"There are many problems, but I think there is a solution to all these problems; it's just one, and it's education." -Malala Yousafzai
It's a Thursday night in Dahlonega. As I sit down to write this article, there are sorority women around campus preparing for college night or a social at Johnny B's, studying for quizzes, tests, and upcoming final exams, watching Netflix, or getting ready for bed. We all have our own unique set of worries and struggles, most of which come from paying for college and other expenses, or from getting good grades. Regardless of our differences, there is one thing we all have in common, one struggle none of us share: the ability to access an education.
By attending UNG, it is evident that we've each completed 12 years of schooling and had the grades to get into this institution of higher learning. We're a fortunate bunch. Sadly, there are 66 million women in the world who cannot fathom to even peek through the crack under the doors that have been opened to us through the educations we have received in the last two decades of our lives.
Yes, we're all broke college women with tuition and fees, rent, bills, sorority dues, food, and many other things to pay for, but we can help. We can send women to school and pay forward the blessing of education we have received. Did you know 11 weeks' worth of under 21 cover at Johnny B's can send a girl to school? Did you know that about a month's worth of sorority dues can send a girl to school? It only takes $53.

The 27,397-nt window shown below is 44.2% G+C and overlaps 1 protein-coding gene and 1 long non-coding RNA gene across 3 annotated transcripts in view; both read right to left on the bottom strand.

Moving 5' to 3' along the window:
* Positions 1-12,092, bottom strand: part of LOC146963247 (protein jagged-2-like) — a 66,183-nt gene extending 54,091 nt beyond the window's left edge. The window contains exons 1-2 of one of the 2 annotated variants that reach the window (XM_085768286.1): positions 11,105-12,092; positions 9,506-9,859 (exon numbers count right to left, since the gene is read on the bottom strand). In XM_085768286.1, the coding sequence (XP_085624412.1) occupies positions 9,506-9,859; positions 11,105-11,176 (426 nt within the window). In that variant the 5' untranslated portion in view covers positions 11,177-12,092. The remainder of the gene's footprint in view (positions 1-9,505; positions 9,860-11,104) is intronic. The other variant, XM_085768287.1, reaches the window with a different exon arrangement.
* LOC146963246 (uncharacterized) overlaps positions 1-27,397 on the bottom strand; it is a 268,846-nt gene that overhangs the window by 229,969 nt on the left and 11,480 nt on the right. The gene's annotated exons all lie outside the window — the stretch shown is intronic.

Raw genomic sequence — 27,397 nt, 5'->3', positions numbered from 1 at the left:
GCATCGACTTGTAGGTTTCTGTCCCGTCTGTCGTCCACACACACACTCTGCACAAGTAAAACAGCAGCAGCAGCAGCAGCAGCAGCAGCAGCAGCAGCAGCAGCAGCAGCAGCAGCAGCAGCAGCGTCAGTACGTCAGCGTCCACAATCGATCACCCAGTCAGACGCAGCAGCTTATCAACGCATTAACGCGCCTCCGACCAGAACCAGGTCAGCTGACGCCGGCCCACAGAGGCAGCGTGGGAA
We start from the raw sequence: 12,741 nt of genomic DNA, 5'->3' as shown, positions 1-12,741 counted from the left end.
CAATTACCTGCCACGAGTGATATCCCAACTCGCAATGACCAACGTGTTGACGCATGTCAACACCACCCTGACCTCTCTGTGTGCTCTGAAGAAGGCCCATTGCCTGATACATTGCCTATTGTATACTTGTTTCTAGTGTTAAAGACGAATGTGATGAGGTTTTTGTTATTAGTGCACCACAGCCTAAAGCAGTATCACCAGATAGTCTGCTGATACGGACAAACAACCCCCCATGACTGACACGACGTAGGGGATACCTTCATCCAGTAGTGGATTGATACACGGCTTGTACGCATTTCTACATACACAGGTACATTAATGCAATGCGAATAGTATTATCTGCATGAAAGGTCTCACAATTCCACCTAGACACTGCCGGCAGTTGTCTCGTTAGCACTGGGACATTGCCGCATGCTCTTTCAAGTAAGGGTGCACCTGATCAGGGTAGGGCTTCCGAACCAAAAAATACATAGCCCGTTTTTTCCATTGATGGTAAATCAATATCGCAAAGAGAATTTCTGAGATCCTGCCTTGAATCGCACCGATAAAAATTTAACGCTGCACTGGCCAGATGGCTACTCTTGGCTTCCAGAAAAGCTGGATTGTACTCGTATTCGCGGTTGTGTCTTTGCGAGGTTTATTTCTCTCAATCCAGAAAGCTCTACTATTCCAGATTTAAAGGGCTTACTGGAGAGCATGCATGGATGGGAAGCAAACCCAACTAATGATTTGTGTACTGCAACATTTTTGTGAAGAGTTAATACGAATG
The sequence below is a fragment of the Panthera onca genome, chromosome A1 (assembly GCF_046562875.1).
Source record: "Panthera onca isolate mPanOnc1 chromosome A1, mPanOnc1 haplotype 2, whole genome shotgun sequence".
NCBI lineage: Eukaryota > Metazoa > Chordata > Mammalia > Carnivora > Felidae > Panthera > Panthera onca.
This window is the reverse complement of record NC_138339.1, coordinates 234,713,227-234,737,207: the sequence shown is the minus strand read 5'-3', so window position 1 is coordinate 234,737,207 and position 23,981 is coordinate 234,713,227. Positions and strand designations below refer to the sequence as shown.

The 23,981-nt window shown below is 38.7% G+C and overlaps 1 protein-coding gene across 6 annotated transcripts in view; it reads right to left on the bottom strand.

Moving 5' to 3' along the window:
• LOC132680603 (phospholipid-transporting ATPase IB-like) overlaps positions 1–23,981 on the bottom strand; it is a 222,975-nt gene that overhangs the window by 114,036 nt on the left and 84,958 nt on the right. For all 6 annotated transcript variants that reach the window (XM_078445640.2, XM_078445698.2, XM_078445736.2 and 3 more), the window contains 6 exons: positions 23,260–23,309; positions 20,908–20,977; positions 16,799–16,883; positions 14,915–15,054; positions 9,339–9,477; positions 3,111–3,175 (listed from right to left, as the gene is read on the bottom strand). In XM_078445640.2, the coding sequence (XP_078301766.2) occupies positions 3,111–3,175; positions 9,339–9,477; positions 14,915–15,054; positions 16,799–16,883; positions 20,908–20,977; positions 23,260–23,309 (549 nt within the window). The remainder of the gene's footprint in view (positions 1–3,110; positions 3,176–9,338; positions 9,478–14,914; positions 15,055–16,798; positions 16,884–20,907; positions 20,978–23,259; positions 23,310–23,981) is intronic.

Providing just a primary school education can reduce the teen pregnancy rate in parts of Africa by 10 percent.
Providing a secondary education to one percent more women in India can increase that country's GDP by $5.5 billion.
Providing secondary education to women in many countries around the world will reduce the occurrence of child brides by two thirds.
Simply teaching mothers to read doubles the chance that her child will survive past the age of five.
Sending women around the world to school doesn't just give individual women around the world a broadened vocabulary, or just the ability to do long division, or just a chance to get better jobs and potentially go to college. When women go to school, everyone benefits and no one loses.
Educating women improves the global economy, saves lives, and so much more.
So, as a woman at UNG, how can you help? The week of April 18 through April 2 is Circle of Sisterhood Week at UNG. All proceeds raised through the events outlined on the Facebook event page (linked here) will go toward Circle of Sisterhood, a foundation created by sorority women to give less fortunate woman the ability to go to school, learn a trade, or even access a college education.
Through eating at Steak N' Shake, buying goods from the bake sale, or simply donating any change or small bills in your wallet, you can aid in sending girls to school. By helping to send girls to school, you can help change the world.